There was some pressure put on people to release things they had been in the middle of marking (because of the very short notice), and I seem to remember overall the strike was resolved quite quickly (there must have been a few Cabinet minister with children due to graduate) and everyone graduated reasonably quickly in the end.
This type of action seems to work quite well and we do suspect it's because of the children-of-cabinet-ministers leverage. Wonder who there is this year?
we do suspect it's because of the children-of-cabinet-ministers leverage
I think it is also because of the potential of no new teachers, nurses, doctors etc etc on the running of public services.
Hmm, possibilities includes
Chris Grayling has a daughter born December 1992 - so assuming no gap year + three year degree, she'll be graduating this year
Oliver Letwin has twins born July 1993 - so no gap year + 3 year degree = graduating this year
David Willetts has a son born 1992
Iain Duncan Smith - his youngest, Rosie / Rosanna is of a suitable sort of age (she was 8 in 2001), though by other sources I suspect she's now in second year rather than third
Philip Hammond - married his wife in 1991 and had three kids, so it depends on how quickly they started sprogging. Similar stories for Jonathan Hill, Patrick McLoughlin, David Jones, Maria Miller, Andrew Lansley, Francis Maude, Greg Clark, Dominic Grieve ("two teenage sons"), Baroness Warsi.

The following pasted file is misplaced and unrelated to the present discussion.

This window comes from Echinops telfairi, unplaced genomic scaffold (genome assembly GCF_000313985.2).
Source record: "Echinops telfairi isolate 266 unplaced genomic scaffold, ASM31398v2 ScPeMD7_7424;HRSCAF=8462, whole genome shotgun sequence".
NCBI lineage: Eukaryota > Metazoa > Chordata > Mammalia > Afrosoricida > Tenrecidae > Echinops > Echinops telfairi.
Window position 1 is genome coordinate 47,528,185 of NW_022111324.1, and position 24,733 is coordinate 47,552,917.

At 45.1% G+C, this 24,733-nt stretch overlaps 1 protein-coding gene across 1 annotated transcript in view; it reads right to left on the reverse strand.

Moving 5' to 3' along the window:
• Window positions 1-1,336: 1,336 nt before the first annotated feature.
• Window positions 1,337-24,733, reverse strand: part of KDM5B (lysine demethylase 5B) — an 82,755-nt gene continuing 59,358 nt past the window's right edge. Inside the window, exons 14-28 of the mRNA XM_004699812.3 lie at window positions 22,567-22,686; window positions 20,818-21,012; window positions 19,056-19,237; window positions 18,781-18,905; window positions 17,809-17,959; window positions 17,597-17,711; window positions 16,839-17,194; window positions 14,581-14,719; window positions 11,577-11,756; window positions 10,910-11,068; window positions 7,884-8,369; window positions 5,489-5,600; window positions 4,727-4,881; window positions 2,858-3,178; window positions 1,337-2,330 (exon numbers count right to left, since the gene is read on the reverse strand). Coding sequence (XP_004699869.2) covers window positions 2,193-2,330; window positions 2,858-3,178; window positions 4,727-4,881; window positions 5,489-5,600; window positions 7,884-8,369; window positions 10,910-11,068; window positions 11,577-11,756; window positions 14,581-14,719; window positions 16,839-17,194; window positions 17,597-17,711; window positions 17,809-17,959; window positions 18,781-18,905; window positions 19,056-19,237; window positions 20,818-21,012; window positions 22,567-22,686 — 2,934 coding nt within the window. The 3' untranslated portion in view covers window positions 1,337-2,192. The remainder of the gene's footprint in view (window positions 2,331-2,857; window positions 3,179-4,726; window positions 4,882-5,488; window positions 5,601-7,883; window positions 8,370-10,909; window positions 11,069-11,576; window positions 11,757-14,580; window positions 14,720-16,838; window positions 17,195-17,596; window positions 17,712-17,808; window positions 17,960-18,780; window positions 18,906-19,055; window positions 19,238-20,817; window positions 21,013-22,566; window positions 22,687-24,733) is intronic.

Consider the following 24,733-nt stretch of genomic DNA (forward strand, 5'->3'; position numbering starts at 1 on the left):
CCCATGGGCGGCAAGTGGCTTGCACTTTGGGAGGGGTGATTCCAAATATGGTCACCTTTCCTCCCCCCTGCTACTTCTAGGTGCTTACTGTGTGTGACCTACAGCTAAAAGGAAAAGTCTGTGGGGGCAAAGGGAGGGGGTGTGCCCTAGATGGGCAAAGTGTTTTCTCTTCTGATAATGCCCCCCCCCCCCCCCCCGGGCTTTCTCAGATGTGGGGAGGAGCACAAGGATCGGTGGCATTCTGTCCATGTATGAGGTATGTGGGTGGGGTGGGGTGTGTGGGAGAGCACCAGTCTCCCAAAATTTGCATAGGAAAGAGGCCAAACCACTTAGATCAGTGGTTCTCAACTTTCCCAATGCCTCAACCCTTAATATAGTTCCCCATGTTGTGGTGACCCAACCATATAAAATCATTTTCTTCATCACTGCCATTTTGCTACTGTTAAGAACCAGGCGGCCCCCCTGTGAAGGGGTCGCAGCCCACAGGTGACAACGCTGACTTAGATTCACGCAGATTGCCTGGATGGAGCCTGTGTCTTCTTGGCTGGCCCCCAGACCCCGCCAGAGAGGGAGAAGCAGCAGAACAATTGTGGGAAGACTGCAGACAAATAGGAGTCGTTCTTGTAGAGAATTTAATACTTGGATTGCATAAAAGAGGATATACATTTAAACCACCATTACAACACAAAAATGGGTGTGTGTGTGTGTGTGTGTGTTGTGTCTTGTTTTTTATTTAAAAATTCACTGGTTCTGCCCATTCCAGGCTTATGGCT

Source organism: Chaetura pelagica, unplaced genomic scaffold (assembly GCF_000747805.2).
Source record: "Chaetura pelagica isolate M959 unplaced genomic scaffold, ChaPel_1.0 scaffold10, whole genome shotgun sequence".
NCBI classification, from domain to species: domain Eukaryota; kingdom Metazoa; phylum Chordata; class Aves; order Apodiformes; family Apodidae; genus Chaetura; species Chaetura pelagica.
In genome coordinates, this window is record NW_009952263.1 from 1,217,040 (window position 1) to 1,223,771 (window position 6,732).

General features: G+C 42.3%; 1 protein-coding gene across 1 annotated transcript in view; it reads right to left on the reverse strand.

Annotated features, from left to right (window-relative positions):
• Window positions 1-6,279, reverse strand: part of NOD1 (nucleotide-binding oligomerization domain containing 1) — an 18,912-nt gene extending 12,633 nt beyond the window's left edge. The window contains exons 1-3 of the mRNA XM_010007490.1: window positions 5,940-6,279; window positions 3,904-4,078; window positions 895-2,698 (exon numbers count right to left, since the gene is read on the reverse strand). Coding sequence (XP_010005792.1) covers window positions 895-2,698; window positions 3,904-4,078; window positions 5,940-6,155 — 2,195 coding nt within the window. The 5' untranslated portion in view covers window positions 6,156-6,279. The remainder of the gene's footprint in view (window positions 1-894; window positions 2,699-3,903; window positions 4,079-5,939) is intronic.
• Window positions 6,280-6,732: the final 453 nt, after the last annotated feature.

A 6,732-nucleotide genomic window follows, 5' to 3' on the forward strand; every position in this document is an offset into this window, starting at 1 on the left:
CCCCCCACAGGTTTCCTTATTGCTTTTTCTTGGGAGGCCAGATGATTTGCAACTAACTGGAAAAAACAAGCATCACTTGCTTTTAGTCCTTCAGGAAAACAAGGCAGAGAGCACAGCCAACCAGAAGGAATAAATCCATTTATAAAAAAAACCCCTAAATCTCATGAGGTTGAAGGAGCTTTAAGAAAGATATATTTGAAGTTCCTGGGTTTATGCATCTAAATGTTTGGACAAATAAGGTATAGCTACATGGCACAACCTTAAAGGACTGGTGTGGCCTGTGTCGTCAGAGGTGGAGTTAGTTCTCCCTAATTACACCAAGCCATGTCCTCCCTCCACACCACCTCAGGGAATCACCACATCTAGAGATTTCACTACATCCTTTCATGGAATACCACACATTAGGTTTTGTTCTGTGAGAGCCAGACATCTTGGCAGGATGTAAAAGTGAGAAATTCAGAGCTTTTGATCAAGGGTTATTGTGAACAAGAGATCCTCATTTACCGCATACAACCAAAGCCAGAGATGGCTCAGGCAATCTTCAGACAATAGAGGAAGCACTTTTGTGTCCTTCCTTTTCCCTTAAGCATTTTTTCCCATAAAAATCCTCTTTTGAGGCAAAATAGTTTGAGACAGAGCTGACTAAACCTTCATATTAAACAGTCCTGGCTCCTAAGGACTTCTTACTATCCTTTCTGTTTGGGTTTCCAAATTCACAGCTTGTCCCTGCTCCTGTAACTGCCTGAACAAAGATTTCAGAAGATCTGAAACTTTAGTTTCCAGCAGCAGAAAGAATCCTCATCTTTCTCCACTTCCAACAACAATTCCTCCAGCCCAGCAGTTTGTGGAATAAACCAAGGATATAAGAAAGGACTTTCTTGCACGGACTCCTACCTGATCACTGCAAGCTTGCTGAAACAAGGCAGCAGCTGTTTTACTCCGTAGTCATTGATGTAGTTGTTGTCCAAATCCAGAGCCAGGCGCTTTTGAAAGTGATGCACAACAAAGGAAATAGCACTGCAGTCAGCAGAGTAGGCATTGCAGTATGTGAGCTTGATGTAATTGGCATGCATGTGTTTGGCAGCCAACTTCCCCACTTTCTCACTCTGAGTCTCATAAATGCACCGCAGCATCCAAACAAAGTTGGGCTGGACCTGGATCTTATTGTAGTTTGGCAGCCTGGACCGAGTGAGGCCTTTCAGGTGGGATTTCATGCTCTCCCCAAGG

So there might be some mileage in that
Thanks for your input creamteas and namechangeforissue. It's good to know that there were ways that the strike's impact was minimised. I think, in theory, all my coursework should be marked apart from my dissertation. My supervisor has taken action before, so I think he will join the marking strike.
I think returning to take exams in September would be a very difficult decision and might not be practical for all students. I wouldn't be able to revise over the summer to the same level I can after my lectures finish before my summer exams.
Anyway, hopefully it won't come to that and some sort of agreement is reached that means that the strike won't go ahead. Or is that very unlikely?
Following this. Is it just ucu members or possible for any he lecturers to join in too?
Is it just ucu members or possible for any he lecturers to join in too?